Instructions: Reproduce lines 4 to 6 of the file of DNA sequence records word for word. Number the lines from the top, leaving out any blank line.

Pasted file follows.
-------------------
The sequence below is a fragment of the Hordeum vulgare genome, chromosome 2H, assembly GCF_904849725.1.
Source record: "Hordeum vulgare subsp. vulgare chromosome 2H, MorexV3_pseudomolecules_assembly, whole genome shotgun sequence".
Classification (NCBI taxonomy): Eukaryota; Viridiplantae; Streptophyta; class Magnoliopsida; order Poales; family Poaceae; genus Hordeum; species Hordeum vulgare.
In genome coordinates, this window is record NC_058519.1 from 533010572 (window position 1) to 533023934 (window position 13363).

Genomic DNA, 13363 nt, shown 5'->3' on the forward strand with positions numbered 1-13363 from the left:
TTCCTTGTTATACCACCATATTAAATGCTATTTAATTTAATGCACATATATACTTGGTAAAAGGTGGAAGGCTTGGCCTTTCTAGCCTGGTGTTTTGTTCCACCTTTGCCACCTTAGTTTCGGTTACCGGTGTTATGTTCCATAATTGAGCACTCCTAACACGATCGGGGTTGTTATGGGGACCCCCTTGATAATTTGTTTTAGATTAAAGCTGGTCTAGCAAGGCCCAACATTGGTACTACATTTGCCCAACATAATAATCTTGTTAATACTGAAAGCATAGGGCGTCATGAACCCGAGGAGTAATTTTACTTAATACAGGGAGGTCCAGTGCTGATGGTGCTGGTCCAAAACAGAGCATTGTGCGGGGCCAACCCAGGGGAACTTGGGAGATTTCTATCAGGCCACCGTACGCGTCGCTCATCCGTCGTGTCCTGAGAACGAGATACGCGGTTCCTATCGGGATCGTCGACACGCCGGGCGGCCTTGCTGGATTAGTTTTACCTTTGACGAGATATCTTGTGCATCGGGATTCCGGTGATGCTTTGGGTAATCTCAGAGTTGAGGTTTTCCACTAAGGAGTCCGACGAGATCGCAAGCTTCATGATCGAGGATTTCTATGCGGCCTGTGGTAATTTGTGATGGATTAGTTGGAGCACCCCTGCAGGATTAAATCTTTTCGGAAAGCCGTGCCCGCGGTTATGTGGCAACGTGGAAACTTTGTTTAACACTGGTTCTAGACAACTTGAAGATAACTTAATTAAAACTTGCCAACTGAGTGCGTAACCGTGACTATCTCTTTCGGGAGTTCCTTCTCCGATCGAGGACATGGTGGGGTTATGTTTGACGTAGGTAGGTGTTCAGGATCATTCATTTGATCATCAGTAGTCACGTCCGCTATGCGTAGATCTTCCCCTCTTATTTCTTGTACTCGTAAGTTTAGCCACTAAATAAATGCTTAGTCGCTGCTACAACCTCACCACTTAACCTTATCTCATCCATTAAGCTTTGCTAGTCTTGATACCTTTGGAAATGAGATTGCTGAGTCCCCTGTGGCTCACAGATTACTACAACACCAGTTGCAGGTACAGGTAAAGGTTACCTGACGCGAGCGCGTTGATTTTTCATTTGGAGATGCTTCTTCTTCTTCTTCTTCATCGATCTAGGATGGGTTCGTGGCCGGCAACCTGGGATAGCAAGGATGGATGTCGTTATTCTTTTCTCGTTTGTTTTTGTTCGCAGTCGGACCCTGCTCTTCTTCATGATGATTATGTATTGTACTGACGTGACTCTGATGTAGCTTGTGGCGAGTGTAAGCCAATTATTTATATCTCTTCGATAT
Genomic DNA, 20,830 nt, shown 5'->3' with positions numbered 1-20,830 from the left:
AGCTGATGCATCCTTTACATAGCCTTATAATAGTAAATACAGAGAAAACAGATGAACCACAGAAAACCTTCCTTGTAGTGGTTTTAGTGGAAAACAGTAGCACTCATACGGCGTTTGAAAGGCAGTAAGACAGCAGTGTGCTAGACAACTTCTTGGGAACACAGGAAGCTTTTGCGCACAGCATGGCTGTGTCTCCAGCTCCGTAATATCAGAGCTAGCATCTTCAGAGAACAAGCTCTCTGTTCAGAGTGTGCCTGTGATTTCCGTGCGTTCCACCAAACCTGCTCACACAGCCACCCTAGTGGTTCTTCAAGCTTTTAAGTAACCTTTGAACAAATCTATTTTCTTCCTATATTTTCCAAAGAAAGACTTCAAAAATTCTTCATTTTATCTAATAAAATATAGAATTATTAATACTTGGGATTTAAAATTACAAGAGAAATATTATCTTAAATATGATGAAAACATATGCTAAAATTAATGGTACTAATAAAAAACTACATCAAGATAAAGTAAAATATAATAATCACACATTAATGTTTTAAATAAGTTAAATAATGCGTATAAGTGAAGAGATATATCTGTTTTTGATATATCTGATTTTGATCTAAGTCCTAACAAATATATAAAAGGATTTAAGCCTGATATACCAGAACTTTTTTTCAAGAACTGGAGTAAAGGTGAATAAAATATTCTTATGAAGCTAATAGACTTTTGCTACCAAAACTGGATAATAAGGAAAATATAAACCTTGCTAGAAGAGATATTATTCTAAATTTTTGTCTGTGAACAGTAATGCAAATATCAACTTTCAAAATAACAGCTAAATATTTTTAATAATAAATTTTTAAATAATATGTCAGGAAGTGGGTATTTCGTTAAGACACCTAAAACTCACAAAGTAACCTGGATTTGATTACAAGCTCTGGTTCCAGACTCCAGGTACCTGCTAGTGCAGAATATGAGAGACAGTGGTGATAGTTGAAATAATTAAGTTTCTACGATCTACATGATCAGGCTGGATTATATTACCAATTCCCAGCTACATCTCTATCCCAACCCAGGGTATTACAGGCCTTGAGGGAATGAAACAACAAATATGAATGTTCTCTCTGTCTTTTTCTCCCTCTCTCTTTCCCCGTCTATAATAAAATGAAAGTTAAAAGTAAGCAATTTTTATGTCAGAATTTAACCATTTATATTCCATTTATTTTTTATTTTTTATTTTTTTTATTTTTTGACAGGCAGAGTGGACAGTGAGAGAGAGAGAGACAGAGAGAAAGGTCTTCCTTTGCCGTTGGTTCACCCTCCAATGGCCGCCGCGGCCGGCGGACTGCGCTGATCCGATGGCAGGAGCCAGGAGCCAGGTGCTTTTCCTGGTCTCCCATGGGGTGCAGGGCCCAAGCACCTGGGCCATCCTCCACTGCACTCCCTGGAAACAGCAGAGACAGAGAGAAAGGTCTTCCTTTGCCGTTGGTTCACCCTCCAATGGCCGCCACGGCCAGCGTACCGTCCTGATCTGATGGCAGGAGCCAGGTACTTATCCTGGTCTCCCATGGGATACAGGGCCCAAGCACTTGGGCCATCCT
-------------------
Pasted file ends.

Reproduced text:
In genome coordinates, this window is record NC_058519.1 from 533010572 (window position 1) to 533023934 (window position 13363).

Genomic DNA, 13363 nt, shown 5'->3' on the forward strand with positions numbered 1-13363 from the left:
TTCCTTGTTATACCACCATATTAAATGCTATTTAATTTAATGCACATATATACTTGGTAAAAGGTGGAAGGCTTGGCCTTTCTAGCCTGGTGTTTTGTTCCACCTTTGCCACCTTAGTTTCGGTTACCGGTGTTATGTTCCATAATTGAGCACTCCTAACACGATCGGGGTTGTTATGGGGACCCCCTTGATAATTTGTTTTAGATTAAAGCTGGTCTAGCAAGGCCCAACATTGGTACTACATTTGCCCAACATAATAATCTTGTTAATACTGAAAGCATAGGGCGTCATGAACCCGAGGAGTAATTTTACTTAATACAGGGAGGTCCAGTGCTGATGGTGCTGGTCCAAAACAGAGCATTGTGCGGGGCCAACCCAGGGGAACTTGGGAGATTTCTATCAGGCCACCGTACGCGTCGCTCATCCGTCGTGTCCTGAGAACGAGATACGCGGTTCCTATCGGGATCGTCGACACGCCGGGCGGCCTTGCTGGATTAGTTTTACCTTTGACGAGATATCTTGTGCATCGGGATTCCGGTGATGCTTTGGGTAATCTCAGAGTTGAGGTTTTCCACTAAGGAGTCCGACGAGATCGCAAGCTTCATGATCGAGGATTTCTATGCGGCCTGTGGTAATTTGTGATGGATTAGTTGGAGCACCCCTGCAGGATTAAATCTTTTCGGAAAGCCGTGCCCGCGGTTATGTGGCAACGTGGAAACTTTGTTTAACACTGGTTCTAGACAACTTGAAGATAACTTAATTAAAACTTGCCAACTGAGTGCGTAACCGTGACTATCTCTTTCGGGAGTTCCTTCTCCGATCGAGGACATGGTGGGGTTATGTTTGACGTAGGTAGGTGTTCAGGATCATTCATTTGATCATCAGTAGTCACGTCCGCTATGCGTAGATCTTCCCCTCTTATTTCTTGTACTCGTAAGTTTAGCCACTAAATAAATGCTTAGTCGCTGCTACAACCTCACCACTTAACCTTATCTCATCCATTAAGCTTTGCTAGTCTTGATACCTTTGGAAATGAGATTGCTGAGTCCCCTGTGGCTCACAGATTACTACAACACCAGTTGCAGGTACAGGTAAAGGTTACCTGACGCGAGCGCGTTGATTTTTCATTTGGAGATGCTTCTTCTTCTTCTTCTTCATCGATCTAGGATGGGTTCGTGGCCGGCAACCTGGGATAGCAAGGATGGATGTCGTTATTCTTTTCTCGTTTGTTTTTGTTCGCAGTCGGACCCTGCTCTTCTTCATGATGATTATGTATTGTACTGACGTGACTCTGATGTAGCTTGTGGCGAGTGTAAGCCAATTATTTATATCTCTTCGATAT